Blog Post | The Don’ts of the Do's List

 

The Don’ts of the Do's List

When it comes to the manufacturing of to-do lists, I am an expert. However, tracking “things I want to get done” lists can rise to the level of an archeological dig into my life. I have uncovered lists in the strangest of places and spanning the many years of my existence. The trail yields many thoughts of “where was my head on that one?” and “I really wanted to do that?” Then I just have to laugh because it’s just so … me!

But I also strive to look at what didn’t work and how I can get better. Otherwise, it is a waste of precious time and energy to “keep trying harder doing it the same way and expecting different results.” Many thanks to Albert Einstein for that nugget of wisdom which I pay forward to many of my clients when describing ADHD coaching. You have to know when to stop spinning your wheels. 

So what don’ts have I learned from my many years of creating to-do lists? Well, here are a few I have gleaned through my trials and tribulations, plus some helpful ideas from others. 

Don’t #1 

Forget to look at my lists very regularly. This is number one because it’s a big issue. Out of sight is definitely out of mind for me. I keep the master list very close and visual. It’s my latitude and longitude and my road map for the day and the week. Otherwise, I will be meandering down side roads and off the beaten path. I try to save the meanderings and bunny trails for when I have given my brain time off to ramble. By the way, it is imperative to schedule the time for rambling. We allow our animals to free-range and our brains deserve the same love. I seem to be rambling here so let’s move to the next don’t. 

Don’t #2 

Slip-on claiming and celebrating my accomplishments versus sweating all that I didn’t do. At the top of my list, I have an area called “Top 3 Targets”. Aiming at those three and nailing them is my focus. When those are done, any work for the rest of the day is icing on my lemon cake. An endzone dance with over-the-top music is how I show the love for my hard work. If I have more ambition to keep up the work streak, along with the three targets, I have an area called “More Opportunities” to pull from once I have nailed the big three.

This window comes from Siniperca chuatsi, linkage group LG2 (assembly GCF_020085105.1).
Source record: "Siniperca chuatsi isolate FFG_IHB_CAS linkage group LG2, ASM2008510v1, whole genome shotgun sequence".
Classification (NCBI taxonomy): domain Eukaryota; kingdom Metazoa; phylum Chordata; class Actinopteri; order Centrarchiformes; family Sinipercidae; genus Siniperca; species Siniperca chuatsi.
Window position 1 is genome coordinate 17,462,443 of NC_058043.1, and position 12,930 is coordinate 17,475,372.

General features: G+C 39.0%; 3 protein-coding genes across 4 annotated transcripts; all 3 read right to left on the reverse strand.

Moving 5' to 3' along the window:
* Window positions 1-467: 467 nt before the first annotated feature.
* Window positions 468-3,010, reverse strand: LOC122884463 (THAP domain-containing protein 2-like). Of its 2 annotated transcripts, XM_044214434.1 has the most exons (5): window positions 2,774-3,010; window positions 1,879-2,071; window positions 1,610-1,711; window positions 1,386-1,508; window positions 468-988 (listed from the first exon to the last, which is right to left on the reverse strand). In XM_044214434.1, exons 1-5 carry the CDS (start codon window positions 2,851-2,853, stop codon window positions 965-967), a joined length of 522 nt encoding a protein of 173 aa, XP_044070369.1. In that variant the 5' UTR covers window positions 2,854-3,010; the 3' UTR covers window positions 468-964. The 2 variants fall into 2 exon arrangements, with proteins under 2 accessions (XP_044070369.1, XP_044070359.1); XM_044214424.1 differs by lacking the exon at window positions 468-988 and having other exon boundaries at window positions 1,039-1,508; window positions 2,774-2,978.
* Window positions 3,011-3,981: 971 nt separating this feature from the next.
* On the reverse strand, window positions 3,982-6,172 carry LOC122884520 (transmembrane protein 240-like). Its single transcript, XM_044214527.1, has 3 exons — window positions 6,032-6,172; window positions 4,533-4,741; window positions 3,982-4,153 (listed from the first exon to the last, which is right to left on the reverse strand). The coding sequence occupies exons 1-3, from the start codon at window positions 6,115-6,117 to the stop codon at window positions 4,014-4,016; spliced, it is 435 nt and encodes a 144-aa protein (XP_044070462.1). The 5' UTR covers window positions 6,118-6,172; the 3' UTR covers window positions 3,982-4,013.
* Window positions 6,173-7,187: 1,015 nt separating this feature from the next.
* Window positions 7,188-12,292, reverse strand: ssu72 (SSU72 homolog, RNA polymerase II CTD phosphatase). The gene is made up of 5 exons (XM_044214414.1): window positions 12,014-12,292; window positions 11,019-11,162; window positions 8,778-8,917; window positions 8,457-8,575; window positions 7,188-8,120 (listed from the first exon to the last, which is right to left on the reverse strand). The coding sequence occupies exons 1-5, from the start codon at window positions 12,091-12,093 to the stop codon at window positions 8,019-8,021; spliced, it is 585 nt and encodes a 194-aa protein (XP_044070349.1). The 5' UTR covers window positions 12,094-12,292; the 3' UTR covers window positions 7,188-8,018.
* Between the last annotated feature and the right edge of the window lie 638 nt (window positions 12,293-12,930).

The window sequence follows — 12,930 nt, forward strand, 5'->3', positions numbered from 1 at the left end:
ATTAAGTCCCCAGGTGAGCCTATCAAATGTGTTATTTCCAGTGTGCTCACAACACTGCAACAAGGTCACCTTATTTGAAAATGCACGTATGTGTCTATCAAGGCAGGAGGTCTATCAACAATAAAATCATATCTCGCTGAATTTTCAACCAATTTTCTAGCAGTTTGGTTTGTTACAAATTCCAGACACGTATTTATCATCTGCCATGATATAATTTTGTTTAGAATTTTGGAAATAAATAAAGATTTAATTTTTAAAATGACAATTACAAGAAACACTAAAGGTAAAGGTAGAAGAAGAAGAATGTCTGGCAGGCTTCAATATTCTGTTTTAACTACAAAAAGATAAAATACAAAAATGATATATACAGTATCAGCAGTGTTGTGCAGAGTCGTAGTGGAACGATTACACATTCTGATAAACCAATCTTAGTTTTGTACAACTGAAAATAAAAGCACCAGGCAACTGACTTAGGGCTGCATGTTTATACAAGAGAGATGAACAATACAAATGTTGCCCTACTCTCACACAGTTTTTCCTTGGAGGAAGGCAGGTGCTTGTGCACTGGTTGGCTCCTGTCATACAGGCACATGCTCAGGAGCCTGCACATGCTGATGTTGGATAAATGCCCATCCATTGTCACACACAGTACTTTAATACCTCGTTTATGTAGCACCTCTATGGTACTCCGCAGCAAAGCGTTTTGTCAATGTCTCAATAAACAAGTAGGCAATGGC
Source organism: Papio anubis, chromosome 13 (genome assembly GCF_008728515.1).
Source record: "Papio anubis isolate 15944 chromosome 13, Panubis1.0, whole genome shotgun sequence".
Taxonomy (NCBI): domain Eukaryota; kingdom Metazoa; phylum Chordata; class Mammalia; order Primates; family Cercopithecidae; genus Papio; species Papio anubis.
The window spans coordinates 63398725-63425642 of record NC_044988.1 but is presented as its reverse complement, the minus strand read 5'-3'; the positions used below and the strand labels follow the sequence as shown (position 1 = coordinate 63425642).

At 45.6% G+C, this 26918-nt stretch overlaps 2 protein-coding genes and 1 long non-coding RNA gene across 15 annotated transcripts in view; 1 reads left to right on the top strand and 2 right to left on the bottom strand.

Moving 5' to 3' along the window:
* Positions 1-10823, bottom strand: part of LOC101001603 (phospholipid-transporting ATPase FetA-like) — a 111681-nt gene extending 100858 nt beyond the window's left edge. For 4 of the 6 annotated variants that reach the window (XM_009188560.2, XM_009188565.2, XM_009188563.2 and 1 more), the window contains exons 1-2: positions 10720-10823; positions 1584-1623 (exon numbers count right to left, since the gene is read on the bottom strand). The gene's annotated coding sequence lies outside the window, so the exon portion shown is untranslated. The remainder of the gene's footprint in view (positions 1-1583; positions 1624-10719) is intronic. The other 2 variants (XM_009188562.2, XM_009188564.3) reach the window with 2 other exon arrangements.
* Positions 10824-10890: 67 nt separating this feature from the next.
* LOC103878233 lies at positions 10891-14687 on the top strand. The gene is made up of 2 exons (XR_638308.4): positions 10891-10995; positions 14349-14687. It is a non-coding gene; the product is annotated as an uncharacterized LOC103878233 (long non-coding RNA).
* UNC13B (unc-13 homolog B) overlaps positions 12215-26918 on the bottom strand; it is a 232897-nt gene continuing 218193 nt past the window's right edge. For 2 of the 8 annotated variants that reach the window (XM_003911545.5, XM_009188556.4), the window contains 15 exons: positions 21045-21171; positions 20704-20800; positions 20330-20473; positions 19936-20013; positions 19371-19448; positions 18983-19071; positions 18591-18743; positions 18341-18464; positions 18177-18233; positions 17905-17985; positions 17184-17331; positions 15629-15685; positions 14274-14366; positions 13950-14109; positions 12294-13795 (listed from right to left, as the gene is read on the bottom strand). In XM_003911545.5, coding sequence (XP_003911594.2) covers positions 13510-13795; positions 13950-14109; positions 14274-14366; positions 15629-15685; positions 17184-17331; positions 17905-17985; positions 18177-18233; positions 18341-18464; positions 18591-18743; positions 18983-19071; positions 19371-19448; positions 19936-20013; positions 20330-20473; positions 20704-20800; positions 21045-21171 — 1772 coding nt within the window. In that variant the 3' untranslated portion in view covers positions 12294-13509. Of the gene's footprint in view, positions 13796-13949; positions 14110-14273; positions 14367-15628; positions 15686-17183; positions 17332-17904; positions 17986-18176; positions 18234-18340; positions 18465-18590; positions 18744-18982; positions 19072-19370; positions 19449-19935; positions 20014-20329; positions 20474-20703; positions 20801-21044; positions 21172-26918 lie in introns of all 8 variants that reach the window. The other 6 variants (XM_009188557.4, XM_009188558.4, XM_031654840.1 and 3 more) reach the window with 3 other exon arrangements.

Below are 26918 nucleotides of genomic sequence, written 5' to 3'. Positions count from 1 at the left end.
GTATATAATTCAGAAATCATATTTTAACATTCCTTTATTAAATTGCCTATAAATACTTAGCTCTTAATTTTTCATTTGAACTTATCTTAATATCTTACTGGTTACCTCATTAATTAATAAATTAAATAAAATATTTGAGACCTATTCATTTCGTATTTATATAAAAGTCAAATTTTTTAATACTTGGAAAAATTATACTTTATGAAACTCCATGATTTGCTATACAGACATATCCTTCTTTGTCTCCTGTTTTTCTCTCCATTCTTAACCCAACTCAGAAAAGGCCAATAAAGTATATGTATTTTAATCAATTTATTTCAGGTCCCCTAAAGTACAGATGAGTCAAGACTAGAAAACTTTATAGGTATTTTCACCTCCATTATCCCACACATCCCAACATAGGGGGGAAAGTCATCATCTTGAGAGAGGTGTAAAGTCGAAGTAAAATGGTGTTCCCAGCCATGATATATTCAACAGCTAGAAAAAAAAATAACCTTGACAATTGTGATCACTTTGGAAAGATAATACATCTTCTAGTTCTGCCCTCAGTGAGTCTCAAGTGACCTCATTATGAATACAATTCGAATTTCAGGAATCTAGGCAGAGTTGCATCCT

Don’t #3 

Fail to have a routine for collecting my lists into one master list. This keeps me from losing all my pop-up thoughts. There is a list pad in every area I work in. I gather them every evening to add to my master list the next morning. A big insight for me was that certain areas of my life seem to be more conducive to big-picture thinking and planning. So when I’m driving, riding my bike, or taking a shower (crazy but true), I have cheap voice recorders to record my moments and transcribe those later. 

Don’t #4 

Lose track of what is within the realms of possibility of my time. Being realistic about what I can actually accomplish in a day is a must for sanity. I have before and will still bite off way more than I can chew. So along with the “Top 3 Targets” section, there is my section called “Not Now - Schedule”. These would fall in the classification of the “Important, But Not Urgent” box of the Eisenhower Matrix. This matrix is a great little tool to help clarify the important from the not important. Want to know more about this tool, here’s a handy short read to explain this matrix. 

Don’t #5 

Put aside those Aha’s - park them. Since I do have those times that are favorable to big thinking and ideas, what if none of those Aha’s fall into the “Top 3 Targets” or “Not Now - Schedule” area? Glad you asked, oh curious one. There’s a place called “Maybes…” where I park those insights for later. I will go back for those later during my big picture planning times to see if they are still tasty enough to go after. 

There you have it! Those of us with busy and curious minds of the ADHD variety need to get these important ideas and thoughts out of our headspace and into a structure that will support action and forward momentum. 

A to-do list is a useful tool when used well. And for sure, you will stumble and fall off course periodically. Just hop back on your routine and keep hopping. And don’t forget to schedule some time to hop down those bunny trails you saved for later under “Maybes…” 

 

Katherine Jahnke
ADHD Coach | Center For Living Well with ADHD, LLC

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